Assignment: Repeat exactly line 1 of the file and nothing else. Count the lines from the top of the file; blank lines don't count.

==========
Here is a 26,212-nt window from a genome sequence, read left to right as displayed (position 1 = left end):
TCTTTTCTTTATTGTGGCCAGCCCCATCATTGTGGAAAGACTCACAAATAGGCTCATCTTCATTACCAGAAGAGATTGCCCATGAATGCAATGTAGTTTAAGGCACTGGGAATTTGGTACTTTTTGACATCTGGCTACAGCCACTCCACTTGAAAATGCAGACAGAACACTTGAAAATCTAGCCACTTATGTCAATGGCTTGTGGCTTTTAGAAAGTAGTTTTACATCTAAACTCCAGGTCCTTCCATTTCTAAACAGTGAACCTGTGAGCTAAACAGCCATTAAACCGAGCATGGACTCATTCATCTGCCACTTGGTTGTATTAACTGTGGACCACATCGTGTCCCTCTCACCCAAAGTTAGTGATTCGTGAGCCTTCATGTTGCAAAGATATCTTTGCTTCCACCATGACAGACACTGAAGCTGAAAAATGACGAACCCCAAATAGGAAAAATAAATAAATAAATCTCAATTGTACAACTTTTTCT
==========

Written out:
Here is a 26,212-nt window from a genome sequence, read left to right as displayed (position 1 = left end):